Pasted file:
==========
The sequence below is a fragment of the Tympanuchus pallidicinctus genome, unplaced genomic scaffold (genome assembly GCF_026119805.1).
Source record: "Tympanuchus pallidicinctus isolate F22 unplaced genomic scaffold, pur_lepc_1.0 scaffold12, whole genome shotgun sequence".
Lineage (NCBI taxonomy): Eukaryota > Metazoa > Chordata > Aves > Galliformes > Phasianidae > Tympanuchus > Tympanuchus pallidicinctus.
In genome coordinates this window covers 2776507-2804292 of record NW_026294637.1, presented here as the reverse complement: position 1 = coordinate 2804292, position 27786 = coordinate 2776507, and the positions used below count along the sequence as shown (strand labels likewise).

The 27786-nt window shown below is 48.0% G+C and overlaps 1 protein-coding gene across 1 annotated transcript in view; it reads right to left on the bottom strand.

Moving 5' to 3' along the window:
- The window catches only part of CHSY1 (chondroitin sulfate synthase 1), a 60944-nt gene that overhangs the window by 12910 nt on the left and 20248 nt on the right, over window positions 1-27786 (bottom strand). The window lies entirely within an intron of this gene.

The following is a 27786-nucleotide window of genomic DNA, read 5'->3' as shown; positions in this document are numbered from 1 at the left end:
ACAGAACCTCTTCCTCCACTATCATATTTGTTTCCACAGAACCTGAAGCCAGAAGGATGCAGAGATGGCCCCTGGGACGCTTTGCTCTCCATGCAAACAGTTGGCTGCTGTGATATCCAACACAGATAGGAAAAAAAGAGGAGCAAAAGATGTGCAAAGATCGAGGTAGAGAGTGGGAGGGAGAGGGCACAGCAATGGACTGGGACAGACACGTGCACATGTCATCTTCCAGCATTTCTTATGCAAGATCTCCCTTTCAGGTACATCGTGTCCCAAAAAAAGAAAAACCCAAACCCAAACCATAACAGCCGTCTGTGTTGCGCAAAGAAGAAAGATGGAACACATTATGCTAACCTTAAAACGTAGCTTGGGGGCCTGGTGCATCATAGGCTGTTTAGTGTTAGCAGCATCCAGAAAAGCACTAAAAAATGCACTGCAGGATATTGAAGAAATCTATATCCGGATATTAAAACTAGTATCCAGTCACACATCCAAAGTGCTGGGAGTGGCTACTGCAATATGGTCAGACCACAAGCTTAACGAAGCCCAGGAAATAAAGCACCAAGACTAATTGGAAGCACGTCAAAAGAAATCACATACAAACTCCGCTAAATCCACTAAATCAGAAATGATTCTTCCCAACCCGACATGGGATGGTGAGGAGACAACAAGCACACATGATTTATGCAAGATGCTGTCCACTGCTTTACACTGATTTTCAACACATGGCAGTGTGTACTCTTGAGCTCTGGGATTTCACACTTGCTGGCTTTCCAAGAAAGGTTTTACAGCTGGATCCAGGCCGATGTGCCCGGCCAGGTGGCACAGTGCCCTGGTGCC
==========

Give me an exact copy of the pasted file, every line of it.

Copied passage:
The sequence below is a fragment of the Tympanuchus pallidicinctus genome, unplaced genomic scaffold (genome assembly GCF_026119805.1).
Source record: "Tympanuchus pallidicinctus isolate F22 unplaced genomic scaffold, pur_lepc_1.0 scaffold12, whole genome shotgun sequence".
Lineage (NCBI taxonomy): Eukaryota > Metazoa > Chordata > Aves > Galliformes > Phasianidae > Tympanuchus > Tympanuchus pallidicinctus.
In genome coordinates this window covers 2776507-2804292 of record NW_026294637.1, presented here as the reverse complement: position 1 = coordinate 2804292, position 27786 = coordinate 2776507, and the positions used below count along the sequence as shown (strand labels likewise).

The 27786-nt window shown below is 48.0% G+C and overlaps 1 protein-coding gene across 1 annotated transcript in view; it reads right to left on the bottom strand.

Moving 5' to 3' along the window:
- The window catches only part of CHSY1 (chondroitin sulfate synthase 1), a 60944-nt gene that overhangs the window by 12910 nt on the left and 20248 nt on the right, over window positions 1-27786 (bottom strand). The window lies entirely within an intron of this gene.

The following is a 27786-nucleotide window of genomic DNA, read 5'->3' as shown; positions in this document are numbered from 1 at the left end:
ACAGAACCTCTTCCTCCACTATCATATTTGTTTCCACAGAACCTGAAGCCAGAAGGATGCAGAGATGGCCCCTGGGACGCTTTGCTCTCCATGCAAACAGTTGGCTGCTGTGATATCCAACACAGATAGGAAAAAAAGAGGAGCAAAAGATGTGCAAAGATCGAGGTAGAGAGTGGGAGGGAGAGGGCACAGCAATGGACTGGGACAGACACGTGCACATGTCATCTTCCAGCATTTCTTATGCAAGATCTCCCTTTCAGGTACATCGTGTCCCAAAAAAAGAAAAACCCAAACCCAAACCATAACAGCCGTCTGTGTTGCGCAAAGAAGAAAGATGGAACACATTATGCTAACCTTAAAACGTAGCTTGGGGGCCTGGTGCATCATAGGCTGTTTAGTGTTAGCAGCATCCAGAAAAGCACTAAAAAATGCACTGCAGGATATTGAAGAAATCTATATCCGGATATTAAAACTAGTATCCAGTCACACATCCAAAGTGCTGGGAGTGGCTACTGCAATATGGTCAGACCACAAGCTTAACGAAGCCCAGGAAATAAAGCACCAAGACTAATTGGAAGCACGTCAAAAGAAATCACATACAAACTCCGCTAAATCCACTAAATCAGAAATGATTCTTCCCAACCCGACATGGGATGGTGAGGAGACAACAAGCACACATGATTTATGCAAGATGCTGTCCACTGCTTTACACTGATTTTCAACACATGGCAGTGTGTACTCTTGAGCTCTGGGATTTCACACTTGCTGGCTTTCCAAGAAAGGTTTTACAGCTGGATCCAGGCCGATGTGCCCGGCCAGGTGGCACAGTGCCCTGGTGCC